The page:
The aim of this video is to make consumers aware of the risks of purchasing women's and men’s watches online by telling them what to look out for and how they can avoid wasting their money
London, UK (PRWEB UK) 9 August 2012
With television programmes such as Crime Patrol 2012 and CrimeWatch a popular staple of the television schedule, the public are becoming more and more wary of the lengths counterfeiters go to produce a fake or replica designer men's watches.
According to the recently published Intellectual Property Crime (IPC) Report (July 2012), the number of watches investigated for counterfeit have increased from 2011, but clothing still remains the most reported counterfeit item for the third year running.
Many may think that by purchasing items such as mens watches in a physical store on the high street, they are less at risk of inadvertently buying a fake than if they were to purchase online. It would come as a surprise then, that the IPC Report shows that fake products are just as likely to be reported in physical stores as they are on websites and web auction sites. In the period between 1st April 2011 and 31st March 2012, 1004 fake watches were seized by the UK Border Force at airports alone.
One of the main reasons for counterfeiting goods is reported to be for financial gain, but the IPC Report states that counterfeiting is often linked to organised crime and other criminality as opposed to a stand alone crime. Although the price of a knock off product may look appealing, there can often be dangers involved - especially with electrical equipment as they are often not wired correctly.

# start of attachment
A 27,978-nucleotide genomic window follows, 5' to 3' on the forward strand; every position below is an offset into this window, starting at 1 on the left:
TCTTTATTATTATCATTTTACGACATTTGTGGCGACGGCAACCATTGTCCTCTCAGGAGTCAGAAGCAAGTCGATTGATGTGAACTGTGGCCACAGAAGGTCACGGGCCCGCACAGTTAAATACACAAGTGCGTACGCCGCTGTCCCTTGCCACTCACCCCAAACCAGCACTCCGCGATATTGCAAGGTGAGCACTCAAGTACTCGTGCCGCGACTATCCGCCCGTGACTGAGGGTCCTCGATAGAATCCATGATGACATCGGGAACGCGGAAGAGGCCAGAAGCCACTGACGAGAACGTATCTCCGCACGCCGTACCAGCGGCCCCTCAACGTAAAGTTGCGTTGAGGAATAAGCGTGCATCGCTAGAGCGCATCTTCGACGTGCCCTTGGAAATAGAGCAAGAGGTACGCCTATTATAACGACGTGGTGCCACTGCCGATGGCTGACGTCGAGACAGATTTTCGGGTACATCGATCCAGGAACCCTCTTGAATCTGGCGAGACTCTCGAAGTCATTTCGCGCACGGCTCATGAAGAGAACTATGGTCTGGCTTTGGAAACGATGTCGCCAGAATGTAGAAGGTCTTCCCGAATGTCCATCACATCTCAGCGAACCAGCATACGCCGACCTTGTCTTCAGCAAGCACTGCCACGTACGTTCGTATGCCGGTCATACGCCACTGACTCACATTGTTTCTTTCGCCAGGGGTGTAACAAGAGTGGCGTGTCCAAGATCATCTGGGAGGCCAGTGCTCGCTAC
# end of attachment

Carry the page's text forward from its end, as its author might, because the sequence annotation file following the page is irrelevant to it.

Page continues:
Programmes such as Crime Petrol 2012 not only help to catch criminals and help the progress of police investigations, but they also raise awareness on how to avoid falling victim to certain crimes, for example purchasing fake products.
During a previous Crime Patrol Live episode in 2011, the presenters showed the audience how to tell fake products from authentic ones, using mens watches as an example.
As a rule, it is best not to purchase online as there is no way of inspecting the product before it’s been paid for. The Crime Patrol 2012 team advised the audience to conduct research to familiarise themselves with the features and signature elements of the brand or designer they were wishing to buy - that way if a watch does not carry one of these features, it is clearly a knock off.
A leading UK retailer of mens watches, Watch Hub has followed in these crime prevention television programmes’ footsteps and launched a YouTube video advising viewers how they can protect themselves against scam companies.
Robin Kamal, co-founder of Watch Hub said, “The aim of this video is to make consumers aware of the risks of purchasing women's and men’s watches online by telling them what to look out for and how they can avoid wasting their money on a knock off product. It’s the common thing of, ‘if it looks too good to be true, it probably is’”